Angelique Kerber played her first official WTA match as a Grand Slam champion in Doha earlier this week, and a fan expecting a spectacular show could be forgiven for asking for her money back.
Kerber, the top seed, lost to Zheng Saisai of China—a woman ranked 71 spots below her, at No. 73—in under an hour-and-a-half, 7-5, 6-1. You knew it wasn't too competitive when the winner prefaced her post-match comments with, “For sure it wasn’t (Kerber’s) best tennis today, but. . .”
And so it goes.
In fairness to Kerber, winning a major—especially at such a late stage in the 28-year-old's career—can really knock a player for a loop. She may yet settle nicely into her new role as an elite star when the big combined hard-court events roll around. But the way things have been going in the WTA, it could just as easily go the other way.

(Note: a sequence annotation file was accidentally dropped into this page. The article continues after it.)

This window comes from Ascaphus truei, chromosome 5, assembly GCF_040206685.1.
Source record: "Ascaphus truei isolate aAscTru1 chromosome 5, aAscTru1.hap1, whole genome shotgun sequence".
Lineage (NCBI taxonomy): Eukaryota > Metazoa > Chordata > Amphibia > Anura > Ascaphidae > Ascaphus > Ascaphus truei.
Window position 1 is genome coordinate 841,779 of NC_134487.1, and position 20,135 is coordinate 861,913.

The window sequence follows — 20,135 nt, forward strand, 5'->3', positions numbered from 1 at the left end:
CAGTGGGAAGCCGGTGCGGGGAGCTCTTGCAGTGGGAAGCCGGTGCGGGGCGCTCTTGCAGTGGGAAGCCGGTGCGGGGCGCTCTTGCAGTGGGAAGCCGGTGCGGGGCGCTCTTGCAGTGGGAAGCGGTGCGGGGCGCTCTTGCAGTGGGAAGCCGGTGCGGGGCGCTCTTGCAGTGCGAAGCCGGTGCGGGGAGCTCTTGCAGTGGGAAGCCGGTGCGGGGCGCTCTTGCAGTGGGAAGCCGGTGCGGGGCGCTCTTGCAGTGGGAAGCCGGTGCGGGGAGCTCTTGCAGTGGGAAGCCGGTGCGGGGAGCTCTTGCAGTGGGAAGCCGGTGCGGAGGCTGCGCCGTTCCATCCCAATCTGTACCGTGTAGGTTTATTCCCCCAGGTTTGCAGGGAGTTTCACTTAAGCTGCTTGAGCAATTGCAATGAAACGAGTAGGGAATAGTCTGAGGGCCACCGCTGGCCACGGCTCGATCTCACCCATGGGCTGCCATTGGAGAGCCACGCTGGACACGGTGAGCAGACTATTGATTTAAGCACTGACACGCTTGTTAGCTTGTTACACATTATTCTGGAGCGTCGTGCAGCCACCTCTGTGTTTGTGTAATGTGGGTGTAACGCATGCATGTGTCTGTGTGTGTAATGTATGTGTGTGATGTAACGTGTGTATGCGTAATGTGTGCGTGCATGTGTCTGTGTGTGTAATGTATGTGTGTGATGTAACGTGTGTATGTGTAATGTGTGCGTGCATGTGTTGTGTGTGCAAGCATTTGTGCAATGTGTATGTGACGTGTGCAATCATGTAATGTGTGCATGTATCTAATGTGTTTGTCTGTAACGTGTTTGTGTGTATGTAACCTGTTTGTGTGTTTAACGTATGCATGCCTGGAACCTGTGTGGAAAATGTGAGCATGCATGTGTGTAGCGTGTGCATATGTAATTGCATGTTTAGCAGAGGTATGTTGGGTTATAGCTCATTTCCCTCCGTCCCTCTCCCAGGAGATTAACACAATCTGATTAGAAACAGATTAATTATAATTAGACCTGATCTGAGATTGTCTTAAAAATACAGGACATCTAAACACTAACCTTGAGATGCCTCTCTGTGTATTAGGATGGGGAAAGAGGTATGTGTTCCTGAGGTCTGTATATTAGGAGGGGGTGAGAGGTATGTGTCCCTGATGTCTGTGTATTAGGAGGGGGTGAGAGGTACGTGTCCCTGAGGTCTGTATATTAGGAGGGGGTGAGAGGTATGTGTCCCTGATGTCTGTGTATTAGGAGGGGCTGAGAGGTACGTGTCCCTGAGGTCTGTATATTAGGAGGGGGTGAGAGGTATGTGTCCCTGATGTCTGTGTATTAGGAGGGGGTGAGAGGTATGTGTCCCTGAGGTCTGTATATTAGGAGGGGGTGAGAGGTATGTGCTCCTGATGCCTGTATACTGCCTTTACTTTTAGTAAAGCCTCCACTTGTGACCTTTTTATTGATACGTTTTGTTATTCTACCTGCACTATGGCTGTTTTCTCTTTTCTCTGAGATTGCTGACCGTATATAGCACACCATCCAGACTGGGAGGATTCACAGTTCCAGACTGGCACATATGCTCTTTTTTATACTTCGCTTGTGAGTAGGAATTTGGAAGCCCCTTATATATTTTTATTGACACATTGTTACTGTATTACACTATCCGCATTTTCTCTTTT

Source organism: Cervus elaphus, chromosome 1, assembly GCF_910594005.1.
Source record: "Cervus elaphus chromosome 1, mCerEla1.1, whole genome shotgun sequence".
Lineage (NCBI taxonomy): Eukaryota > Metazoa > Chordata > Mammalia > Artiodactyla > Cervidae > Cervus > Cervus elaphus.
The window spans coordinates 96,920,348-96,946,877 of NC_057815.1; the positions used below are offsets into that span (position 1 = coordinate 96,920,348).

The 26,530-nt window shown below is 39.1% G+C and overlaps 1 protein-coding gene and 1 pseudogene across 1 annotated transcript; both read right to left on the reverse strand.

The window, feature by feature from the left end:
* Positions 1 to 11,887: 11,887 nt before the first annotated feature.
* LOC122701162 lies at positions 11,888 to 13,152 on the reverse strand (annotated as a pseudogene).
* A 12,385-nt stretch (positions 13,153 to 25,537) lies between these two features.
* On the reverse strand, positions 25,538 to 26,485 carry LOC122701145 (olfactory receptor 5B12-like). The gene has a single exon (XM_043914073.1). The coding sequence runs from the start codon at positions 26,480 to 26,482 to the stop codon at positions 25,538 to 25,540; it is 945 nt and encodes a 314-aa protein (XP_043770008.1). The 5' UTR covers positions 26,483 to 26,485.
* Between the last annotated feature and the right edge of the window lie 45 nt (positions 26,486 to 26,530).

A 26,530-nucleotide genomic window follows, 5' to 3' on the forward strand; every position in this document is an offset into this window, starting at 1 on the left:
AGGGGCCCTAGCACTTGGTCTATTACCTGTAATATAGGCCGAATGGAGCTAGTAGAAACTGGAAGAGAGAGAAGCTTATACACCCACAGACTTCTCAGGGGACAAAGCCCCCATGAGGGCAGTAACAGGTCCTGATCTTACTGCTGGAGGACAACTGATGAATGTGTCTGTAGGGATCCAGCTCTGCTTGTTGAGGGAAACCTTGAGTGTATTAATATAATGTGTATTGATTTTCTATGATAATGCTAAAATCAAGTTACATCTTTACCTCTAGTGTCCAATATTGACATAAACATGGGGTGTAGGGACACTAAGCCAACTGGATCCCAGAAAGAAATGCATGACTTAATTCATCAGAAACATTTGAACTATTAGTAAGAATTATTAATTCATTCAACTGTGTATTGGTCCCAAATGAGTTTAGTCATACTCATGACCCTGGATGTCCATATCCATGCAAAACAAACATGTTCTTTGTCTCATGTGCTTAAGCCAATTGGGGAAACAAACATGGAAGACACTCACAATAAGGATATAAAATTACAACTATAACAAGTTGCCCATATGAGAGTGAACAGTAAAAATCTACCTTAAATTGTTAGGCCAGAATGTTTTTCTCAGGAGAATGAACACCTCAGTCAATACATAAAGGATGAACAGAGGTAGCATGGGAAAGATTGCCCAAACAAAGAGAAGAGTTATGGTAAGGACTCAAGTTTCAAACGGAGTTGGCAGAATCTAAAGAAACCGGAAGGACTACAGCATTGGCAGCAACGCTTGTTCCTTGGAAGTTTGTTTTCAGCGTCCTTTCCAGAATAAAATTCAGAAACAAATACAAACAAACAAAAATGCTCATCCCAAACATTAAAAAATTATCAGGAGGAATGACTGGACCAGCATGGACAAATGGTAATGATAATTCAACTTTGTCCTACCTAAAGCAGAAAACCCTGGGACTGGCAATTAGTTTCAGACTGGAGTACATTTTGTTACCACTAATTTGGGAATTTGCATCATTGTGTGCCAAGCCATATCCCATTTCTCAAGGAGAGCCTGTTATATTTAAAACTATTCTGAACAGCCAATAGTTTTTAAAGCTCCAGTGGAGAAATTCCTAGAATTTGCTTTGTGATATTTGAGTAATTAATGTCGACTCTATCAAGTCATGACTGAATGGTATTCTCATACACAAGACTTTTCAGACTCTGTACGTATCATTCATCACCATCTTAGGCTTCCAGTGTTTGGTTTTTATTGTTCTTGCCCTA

Should Kerber find it difficult to consolidate her newfound status, she would only be demonstrating that she’s part of the gestalt. The WTA seems to have become a tour with plenty of stars, but almost no champions. Serena Williams and Maria Sharapova are the only two women who have the game and the temperament to compete week-in, week-out, as if their lives depended on it. The headlines coming out of the tour these days tell it all: